Granted (1)

Real Property: Positive Covenants

Owners, Strata Plan LMS 3905 v. Crystal Square Parking Corporation, 2019 BCCA 145 (38741)

Crystal Square was a mixed‑use retail complex, office tower, residential tower and hotel complex in Burnaby, B.C. Its developer, the Crystal Square Development Corporation and the City of Burnaby entered into an agreement that contained easements for access to parking and covenants to pay for that access (the “ASP Agreement”) in March 1999. The ASP Agreement, which was registered as an easement in the Land Titles Office on March 17, 1999, contained covenants to pay money and covenants the Development Corporation and the City would have their successors assume the ASP Agreement. Strata Plan LMS 3905 was deposited on May 26, 1999, bringing the Applicant, a strata corporation comprised of 64 strata lots in Air Space Parcel 2 (the “Owners”) into existence. The Owners never signed an assumption agreement adopting the terms of the ASP Agreement, as required by clause 16.3, and there was no evidence they adopted custom bylaws. The Respondent, Crystal Square Parking Corporation (“CSPC”), owned Air Space Parcel 5, the parking facility within Crystal Square. CSPC purchased the parking facility, took an assignment of the ASP Agreement and became “the ASP 5 Owner” in the ASP Agreement on June 28, 2002. Although the Owners generally abided by the ASP Agreement, they took issue with certain matters under that agreement. Those disputes eventually led to the Owners’ decision to seek an order that the positive covenants, and, in particular, the promises to pay the annual base rate and a percentage of operating expenses related to the parking facility were unenforceable against the Owners. The trial judge found the payment provisions were not binding on or enforceable against the owners, allowed the claim, and dismissed CSPC’s counterclaim. The C.A. allowed CSPC’s appeal. “The application for leave to appeal…is granted with costs in the cause.”

Civil Procedure/Torts: Delay

Salman v. Patey, 2019 ONCA 365 (38750)

Rawia Salman was involved in a MVA. She brought a statement of claim against the Respondents, a lawyer and his firm, alleging they were negligent in their representation of her for the MVA, her statutory accident benefits, her disability claims, and her life insurance. The motion judge found Ms. Salman knew of Mr. Patey’s alleged negligence in January of 2009 when she dismissed him as her counsel. As a result, she was barred by the Limitations Act from bringing an action against Mr. Patey and his firm many years later. The judge granted the motion for summary judgment and dismissed Ms. Salman’s action. The C.A. subsequently dismissed a motion for an extension of time to appeal the summary judgment. No reasons were provided beyond the order. In a separate three paragraph judgment, the C.A. reviewed the dismissal of the motion for an extension of time to appeal. It determined the motion judge applied the correct test and made no error. It dismissed the appeal. “The application for leave to appeal…is dismissed without costs.”

Criminal Law: Delay

Vader v. R., 2019 ABCA 191 (38764)

Mr. and Mrs. McCann disappeared on July 3, 2010, and not seen since. Based on information connecting Mr. Vader to the McCanns’ vehicle and cell phone, as well as other evidence, Mr.Vader was charged with two counts of first degree murder, on April 18, 2012. The trial was scheduled to begin in April 2014. However, in March 2014, the prosecution entered a stay of proceedings as a result of disclosure issues; proceedings resumed in December 2014, with the trial scheduled for March 2016. In October 2015, Mr. Vader filed an application for a stay of proceedings, alleging an abuse of process and a breach of his right to be tried within a timely manner under s. 11(b). The application was dismissed. Mr. Vader pled not guilty at the opening of the trial in March 2016. The trial (by judge alone) concluded in June 2016, and judgment given in September 2016; Mr. Vader was found guilty of second degree murder. Mr. Vader filed an application asking to vacate the guilty verdicts and declare a mistrial, arguing the trial judge erroneously relied on s. 230 of the Criminal Code, which had previously been declared unconstitutional, and raising a reasonable apprehension of bias. The application was dismissed. While the trial judge admitted he had relied on s. 230 in error, he refused to declare a mistrial, and substituted manslaughter convictions for the second degree murder convictions. Mr. Vader was sentenced to life imprisonment on January 25, 2017. Mr. Vader’s appeal was unanimously dismissed on May 17, 2019. The C.A. found although the delay exceeded the presumptive ceiling for a reasonable length of trial, it was not unreasonable in this case, due to its complexity. The C.A. also rejected Mr. Vader’s argument the doctrine of functus officio prevented the trial judge from correcting his mistake. “The application for leave to appeal…is dismissed.”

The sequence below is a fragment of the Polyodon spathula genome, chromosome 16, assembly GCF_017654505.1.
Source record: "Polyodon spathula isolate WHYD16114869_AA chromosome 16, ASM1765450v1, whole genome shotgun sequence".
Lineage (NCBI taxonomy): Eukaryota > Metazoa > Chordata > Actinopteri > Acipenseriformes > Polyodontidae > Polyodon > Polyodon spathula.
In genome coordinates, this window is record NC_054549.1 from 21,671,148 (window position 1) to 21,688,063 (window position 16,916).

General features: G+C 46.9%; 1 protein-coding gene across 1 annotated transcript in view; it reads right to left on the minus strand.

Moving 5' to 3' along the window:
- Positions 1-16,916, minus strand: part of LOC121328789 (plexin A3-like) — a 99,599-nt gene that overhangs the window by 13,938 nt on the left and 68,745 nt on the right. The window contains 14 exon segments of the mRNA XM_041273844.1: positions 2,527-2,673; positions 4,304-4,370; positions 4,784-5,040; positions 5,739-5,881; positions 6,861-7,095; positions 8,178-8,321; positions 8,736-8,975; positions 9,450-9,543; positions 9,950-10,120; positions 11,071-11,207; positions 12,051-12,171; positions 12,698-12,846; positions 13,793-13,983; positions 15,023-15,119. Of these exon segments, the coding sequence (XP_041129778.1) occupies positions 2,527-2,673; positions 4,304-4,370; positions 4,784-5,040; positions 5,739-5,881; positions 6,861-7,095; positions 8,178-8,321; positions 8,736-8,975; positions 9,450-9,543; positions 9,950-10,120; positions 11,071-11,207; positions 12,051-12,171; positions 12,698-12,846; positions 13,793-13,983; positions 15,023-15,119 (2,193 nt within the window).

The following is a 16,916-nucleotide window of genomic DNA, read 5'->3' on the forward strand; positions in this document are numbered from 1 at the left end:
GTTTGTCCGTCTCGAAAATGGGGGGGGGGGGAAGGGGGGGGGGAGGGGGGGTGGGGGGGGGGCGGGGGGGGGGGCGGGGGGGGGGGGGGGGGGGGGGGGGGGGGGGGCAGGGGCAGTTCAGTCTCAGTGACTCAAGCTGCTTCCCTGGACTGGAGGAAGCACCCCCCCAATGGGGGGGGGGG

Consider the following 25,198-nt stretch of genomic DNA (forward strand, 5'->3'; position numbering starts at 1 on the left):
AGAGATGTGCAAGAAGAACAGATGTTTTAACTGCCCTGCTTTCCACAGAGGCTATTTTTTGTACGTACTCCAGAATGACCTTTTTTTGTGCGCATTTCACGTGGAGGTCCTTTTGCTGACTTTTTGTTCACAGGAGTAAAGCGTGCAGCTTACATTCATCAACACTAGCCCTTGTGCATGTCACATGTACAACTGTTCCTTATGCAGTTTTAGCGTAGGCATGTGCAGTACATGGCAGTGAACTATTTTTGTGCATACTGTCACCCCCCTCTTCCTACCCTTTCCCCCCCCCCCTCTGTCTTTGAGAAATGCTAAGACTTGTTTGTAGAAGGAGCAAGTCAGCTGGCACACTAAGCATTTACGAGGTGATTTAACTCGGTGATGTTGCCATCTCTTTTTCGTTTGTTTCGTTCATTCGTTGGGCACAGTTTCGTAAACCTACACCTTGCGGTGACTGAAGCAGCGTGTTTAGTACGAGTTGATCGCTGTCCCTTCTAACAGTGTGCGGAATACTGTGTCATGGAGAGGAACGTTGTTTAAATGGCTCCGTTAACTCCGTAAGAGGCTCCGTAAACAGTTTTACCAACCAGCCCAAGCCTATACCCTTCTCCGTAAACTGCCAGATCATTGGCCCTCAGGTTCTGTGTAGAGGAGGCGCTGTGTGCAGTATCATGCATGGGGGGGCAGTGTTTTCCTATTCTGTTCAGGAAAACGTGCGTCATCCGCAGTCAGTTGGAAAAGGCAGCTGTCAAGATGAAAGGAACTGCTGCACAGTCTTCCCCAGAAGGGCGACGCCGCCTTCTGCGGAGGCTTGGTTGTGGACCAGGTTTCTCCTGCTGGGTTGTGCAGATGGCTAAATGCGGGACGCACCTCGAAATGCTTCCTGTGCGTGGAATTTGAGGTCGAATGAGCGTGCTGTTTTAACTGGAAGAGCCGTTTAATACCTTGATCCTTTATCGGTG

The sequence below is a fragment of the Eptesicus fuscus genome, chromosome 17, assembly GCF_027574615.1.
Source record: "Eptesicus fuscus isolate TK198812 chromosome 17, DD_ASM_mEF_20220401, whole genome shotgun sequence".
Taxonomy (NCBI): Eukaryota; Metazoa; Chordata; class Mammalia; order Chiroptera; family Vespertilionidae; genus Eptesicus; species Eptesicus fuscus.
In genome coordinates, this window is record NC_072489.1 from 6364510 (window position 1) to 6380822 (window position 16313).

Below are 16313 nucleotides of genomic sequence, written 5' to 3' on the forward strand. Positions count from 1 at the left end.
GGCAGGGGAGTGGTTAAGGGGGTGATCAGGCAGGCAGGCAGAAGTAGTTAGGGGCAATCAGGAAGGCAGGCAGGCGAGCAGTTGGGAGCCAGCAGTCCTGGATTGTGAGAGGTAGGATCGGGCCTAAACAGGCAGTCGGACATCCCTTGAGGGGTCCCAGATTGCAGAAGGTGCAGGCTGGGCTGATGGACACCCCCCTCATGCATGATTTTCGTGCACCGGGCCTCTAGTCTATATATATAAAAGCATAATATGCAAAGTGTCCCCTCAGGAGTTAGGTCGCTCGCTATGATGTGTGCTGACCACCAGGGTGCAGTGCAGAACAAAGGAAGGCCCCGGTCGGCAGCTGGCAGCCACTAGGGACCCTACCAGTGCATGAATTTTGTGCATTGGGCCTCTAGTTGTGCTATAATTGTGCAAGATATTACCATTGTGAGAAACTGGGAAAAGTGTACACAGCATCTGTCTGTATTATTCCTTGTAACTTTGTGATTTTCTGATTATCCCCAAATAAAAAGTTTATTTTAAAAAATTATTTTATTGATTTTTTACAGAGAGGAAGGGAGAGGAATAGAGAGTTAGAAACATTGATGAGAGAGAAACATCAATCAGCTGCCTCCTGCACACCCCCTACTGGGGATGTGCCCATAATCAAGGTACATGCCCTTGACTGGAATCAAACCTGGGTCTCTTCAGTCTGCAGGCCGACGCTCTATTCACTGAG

Criminal Law: Search & Seizure

Okemow v. R., 2019 MBCA 37 (38757)

After shots were fired at three men walking on a downtown street in Winnipeg, resulting in a homicide and an injury, police responded to a “gun seen” call near a residence. Police then received another call regarding a man hiding in proximity to the same residence. On arrival, police officers observed the Applicant, Michael Okemow, whom they believed matched the shooting suspect’s description, enter another nearby residence. When police knocked on the door, Mr. Okemow answered and gave the officers permission to come inside and speak with him. Mr. Okemow then provided a false name and informed the police although he stayed at the residence, he was unaware of the identity of the owner. As officers searched the house, Mr. Okemow was detained outside in order to confirm his identity. During the search, the police found two firearms, one of which was later identified as the weapon used in the shooting. Mr. Okemow was subsequently arrested and charged with murder and attempted murder.  At trial, Mr. Okemow challenged the admissibility of the evidence obtained by police, arguing the search of the residence violated his right to be free from an unreasonable search or seizure pursuant to s. 8 and his detention outside the premises violated his right to counsel pursuant to s. 10(b). Mr. Okemow submitted evidence from the search of the residence, including the firearms, should be excluded from his trial. The trial judge found Mr. Okemow did not have standing to invoke s. 8, and despite a technical s. 10(b) violation, the evidence was admissible. Mr. Okemow was convicted of second degree murder and attempted murder. The C.A. confirmed the trial judge’s decision, deemed the evidence admissible, and upheld the convictions. “The motion for an extension of time to serve and file the application for leave to appeal is granted. The application for leave to appeal…is dismissed.”

Criminal Law: Stay Re Driving Prohibitions